CAIRO (Nov. 13) -- The case of two Egyptian women who fled their priest husbands and supposedly converted to Islam before being forcibly returned to the Coptic Church has gripped the media and fanned the flames of sectarian tension in the Arab world's most populous country.
Now, the domestic story appears to have spiraled into a regional flash point. Deadly bombings targeted Christians across Baghdad on Wednesday, killing five and injuring 20. The attacks came a little over a week after the killing of dozens of Christians in an assault on a church in Baghdad.
An al-Qaida affiliate organization known as the Islamic State of Iraq claimed responsibility for the attacks, saying they were retribution for the "imprisonment" of Muslims in Egypt. The group issued a warning to Egypt's Christian population, threatening to target the community and churches unless the women were released, turning the spotlight once again on the festering Muslim-Christian relations in Egypt.
Whether or not the two women are really being detained against their will is as elusive as the facts surrounding their disappearance. What is known is that both Coptic women fled their husbands and were returned to the church by state security forces. Camilia Shehata was missing for days in July, while Wafaa Constantine took off in 2004. The Coptic Church denies either converted; both are in monasteries.
Neither woman has spoken to the press, setting off rounds of fervent speculation on TV talk shows that struck a nerve with both religious sects in the predominantly Sunni Muslim country. Demonstrations against the Coptic Church continue to rock the northern port city of Alexandria, a stronghold of Islamist groups.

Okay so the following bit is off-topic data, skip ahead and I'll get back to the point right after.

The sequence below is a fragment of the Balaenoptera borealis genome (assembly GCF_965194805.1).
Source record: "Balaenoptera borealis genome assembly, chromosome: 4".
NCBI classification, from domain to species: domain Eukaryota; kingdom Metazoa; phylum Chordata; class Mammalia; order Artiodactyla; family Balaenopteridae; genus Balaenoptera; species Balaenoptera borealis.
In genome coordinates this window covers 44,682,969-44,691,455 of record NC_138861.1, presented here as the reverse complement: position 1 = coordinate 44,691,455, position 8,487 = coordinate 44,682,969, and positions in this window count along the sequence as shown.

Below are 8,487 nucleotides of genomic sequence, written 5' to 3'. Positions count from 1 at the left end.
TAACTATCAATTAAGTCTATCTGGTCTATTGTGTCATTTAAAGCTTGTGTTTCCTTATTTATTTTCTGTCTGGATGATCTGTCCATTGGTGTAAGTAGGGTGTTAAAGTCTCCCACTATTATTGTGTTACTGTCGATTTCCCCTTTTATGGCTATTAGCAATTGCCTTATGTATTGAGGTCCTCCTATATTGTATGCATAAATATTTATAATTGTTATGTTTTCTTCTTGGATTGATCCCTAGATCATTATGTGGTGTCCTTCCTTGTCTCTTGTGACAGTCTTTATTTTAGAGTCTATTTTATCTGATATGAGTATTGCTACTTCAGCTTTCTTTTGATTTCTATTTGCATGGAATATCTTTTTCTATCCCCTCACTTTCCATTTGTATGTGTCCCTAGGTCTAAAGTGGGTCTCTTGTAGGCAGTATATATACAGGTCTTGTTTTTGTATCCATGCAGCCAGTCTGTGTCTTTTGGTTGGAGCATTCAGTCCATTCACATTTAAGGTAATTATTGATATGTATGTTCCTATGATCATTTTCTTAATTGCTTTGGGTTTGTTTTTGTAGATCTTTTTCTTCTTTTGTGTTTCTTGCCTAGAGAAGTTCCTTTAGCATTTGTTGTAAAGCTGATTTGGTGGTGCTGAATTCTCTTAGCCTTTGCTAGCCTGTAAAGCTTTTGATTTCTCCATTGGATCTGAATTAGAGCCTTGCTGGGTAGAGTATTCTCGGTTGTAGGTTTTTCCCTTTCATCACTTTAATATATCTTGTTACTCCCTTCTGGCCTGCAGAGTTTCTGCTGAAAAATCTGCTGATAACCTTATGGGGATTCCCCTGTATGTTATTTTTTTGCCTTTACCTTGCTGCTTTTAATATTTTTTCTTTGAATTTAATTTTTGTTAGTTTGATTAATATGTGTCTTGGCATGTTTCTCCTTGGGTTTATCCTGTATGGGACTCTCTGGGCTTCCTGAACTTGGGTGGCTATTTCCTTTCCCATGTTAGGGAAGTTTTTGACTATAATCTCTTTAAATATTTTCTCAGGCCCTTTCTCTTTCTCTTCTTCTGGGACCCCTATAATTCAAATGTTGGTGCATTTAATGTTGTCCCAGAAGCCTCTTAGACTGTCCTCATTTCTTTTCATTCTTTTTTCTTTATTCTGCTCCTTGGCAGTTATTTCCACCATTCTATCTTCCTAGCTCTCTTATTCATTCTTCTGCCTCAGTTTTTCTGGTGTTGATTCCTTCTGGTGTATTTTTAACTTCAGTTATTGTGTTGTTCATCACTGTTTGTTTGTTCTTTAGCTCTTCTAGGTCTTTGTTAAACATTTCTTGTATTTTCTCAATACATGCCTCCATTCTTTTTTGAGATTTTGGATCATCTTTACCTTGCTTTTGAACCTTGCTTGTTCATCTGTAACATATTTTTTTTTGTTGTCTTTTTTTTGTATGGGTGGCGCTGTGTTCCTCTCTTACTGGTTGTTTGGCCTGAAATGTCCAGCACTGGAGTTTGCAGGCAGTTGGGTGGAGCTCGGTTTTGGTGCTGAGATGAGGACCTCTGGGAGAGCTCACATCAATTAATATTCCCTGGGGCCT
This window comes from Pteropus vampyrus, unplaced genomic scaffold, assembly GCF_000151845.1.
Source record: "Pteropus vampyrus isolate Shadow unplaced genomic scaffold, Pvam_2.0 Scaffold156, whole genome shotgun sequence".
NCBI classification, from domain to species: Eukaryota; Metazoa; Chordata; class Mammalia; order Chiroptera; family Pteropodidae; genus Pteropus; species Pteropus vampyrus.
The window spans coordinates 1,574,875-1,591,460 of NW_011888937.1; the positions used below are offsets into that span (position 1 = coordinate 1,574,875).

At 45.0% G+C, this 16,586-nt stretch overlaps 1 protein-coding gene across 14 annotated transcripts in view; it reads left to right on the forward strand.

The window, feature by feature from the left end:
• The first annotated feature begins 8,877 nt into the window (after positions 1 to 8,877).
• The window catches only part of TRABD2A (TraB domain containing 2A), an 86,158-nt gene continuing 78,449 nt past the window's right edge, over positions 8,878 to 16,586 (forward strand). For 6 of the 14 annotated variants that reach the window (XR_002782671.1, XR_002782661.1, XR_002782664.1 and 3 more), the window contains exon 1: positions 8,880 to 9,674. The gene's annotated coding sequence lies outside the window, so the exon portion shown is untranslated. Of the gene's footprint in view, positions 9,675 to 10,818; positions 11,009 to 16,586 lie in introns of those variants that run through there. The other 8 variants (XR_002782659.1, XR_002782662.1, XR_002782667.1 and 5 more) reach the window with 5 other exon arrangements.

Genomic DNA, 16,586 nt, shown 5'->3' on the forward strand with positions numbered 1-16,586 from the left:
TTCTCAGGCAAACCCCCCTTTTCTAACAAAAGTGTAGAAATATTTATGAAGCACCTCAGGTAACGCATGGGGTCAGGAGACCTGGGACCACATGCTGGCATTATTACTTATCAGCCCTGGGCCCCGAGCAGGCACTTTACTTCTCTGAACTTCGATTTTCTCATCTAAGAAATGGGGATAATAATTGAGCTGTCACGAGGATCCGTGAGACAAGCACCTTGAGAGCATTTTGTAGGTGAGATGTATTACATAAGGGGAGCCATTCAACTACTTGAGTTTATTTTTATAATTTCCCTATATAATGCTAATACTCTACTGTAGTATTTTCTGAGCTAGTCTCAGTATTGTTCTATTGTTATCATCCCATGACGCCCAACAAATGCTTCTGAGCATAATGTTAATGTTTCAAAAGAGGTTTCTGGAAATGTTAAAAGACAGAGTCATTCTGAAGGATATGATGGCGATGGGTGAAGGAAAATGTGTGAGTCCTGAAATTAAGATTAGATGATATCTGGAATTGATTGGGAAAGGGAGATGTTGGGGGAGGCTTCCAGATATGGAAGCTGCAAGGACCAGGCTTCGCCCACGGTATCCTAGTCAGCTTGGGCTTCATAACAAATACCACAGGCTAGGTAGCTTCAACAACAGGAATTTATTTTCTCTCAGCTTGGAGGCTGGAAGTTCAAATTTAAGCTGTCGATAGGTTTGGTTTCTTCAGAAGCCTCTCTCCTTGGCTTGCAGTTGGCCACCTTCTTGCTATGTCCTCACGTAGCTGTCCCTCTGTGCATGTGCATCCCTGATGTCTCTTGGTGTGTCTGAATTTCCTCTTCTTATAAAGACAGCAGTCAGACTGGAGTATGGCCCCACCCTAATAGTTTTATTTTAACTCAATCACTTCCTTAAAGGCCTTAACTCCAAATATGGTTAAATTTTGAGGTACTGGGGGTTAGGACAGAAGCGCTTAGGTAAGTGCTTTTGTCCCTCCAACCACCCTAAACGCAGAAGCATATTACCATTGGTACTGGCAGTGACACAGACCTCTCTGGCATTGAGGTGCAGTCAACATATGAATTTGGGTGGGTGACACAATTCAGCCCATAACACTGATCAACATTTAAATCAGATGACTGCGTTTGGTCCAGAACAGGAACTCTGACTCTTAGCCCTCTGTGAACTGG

"While the relations between Muslims and Copts have been steadily deteriorating since the 1970s, rhetorically, this is a very serious low point," Adel Iskandar, a media professor at Georgetown University in Washington, wrote in an e-mail to AOL News. "Both the national and independent press have been fanning the flames of tension between Copts and Muslims. Given the recent killings in Iraq, which were motivated by incidents in Egypt, I believe we are already at the boiling point. It is already costing Christian lives in other countries."
Iskandar and others see the media as the primary instigator in establishing the story as yet another fault line of tension between the two religions. "In an attempt to sell copies at a time when profits are falling and increasing curbs, they have turned to sensationalism," Iskandar said. "... Rather than discuss it as a domestic matter, which it principally is, they painted it as a contest between religious communities, a scandal about conversion, abduction and apostasy. And they kept the story alive long after it became irrelevant."
Deep in the narrow alleyways of the cliff-side slum where Egyptian Coptic Christians have carved out a livelihood recycling Cairo's trash, residents, who are vehement that Shehata never converted, are quick to say sectarian tensions in Egypt have escalated. As the putrid smell of waste wafts through streets plastered with Christian insignia, there is anxiety about the future.